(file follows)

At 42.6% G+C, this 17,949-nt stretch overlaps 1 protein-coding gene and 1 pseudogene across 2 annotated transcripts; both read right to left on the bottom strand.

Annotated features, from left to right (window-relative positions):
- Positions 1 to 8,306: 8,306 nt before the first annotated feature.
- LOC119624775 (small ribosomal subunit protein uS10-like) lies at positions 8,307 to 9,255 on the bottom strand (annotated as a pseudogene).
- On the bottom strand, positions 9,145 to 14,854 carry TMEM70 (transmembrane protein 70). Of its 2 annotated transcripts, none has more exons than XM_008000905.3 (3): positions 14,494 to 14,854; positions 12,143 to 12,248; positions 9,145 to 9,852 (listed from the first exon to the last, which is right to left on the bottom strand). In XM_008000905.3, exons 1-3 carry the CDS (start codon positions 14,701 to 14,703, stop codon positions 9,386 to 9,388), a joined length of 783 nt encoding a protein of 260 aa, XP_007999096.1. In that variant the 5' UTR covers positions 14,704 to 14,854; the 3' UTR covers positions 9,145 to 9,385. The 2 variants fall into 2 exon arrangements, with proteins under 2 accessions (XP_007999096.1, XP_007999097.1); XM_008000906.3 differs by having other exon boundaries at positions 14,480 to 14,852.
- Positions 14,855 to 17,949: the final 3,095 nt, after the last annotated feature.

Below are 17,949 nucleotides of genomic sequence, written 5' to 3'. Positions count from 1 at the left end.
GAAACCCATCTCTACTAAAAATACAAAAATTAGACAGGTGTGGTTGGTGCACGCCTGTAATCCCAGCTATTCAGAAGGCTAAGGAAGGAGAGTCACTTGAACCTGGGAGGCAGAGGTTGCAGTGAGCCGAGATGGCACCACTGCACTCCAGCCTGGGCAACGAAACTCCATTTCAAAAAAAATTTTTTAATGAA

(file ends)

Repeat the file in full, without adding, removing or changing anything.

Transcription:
At 42.6% G+C, this 17,949-nt stretch overlaps 1 protein-coding gene and 1 pseudogene across 2 annotated transcripts; both read right to left on the bottom strand.

Annotated features, from left to right (window-relative positions):
- Positions 1 to 8,306: 8,306 nt before the first annotated feature.
- LOC119624775 (small ribosomal subunit protein uS10-like) lies at positions 8,307 to 9,255 on the bottom strand (annotated as a pseudogene).
- On the bottom strand, positions 9,145 to 14,854 carry TMEM70 (transmembrane protein 70). Of its 2 annotated transcripts, none has more exons than XM_008000905.3 (3): positions 14,494 to 14,854; positions 12,143 to 12,248; positions 9,145 to 9,852 (listed from the first exon to the last, which is right to left on the bottom strand). In XM_008000905.3, exons 1-3 carry the CDS (start codon positions 14,701 to 14,703, stop codon positions 9,386 to 9,388), a joined length of 783 nt encoding a protein of 260 aa, XP_007999096.1. In that variant the 5' UTR covers positions 14,704 to 14,854; the 3' UTR covers positions 9,145 to 9,385. The 2 variants fall into 2 exon arrangements, with proteins under 2 accessions (XP_007999096.1, XP_007999097.1); XM_008000906.3 differs by having other exon boundaries at positions 14,480 to 14,852.
- Positions 14,855 to 17,949: the final 3,095 nt, after the last annotated feature.

Below are 17,949 nucleotides of genomic sequence, written 5' to 3'. Positions count from 1 at the left end.
GAAACCCATCTCTACTAAAAATACAAAAATTAGACAGGTGTGGTTGGTGCACGCCTGTAATCCCAGCTATTCAGAAGGCTAAGGAAGGAGAGTCACTTGAACCTGGGAGGCAGAGGTTGCAGTGAGCCGAGATGGCACCACTGCACTCCAGCCTGGGCAACGAAACTCCATTTCAAAAAAAATTTTTTAATGAA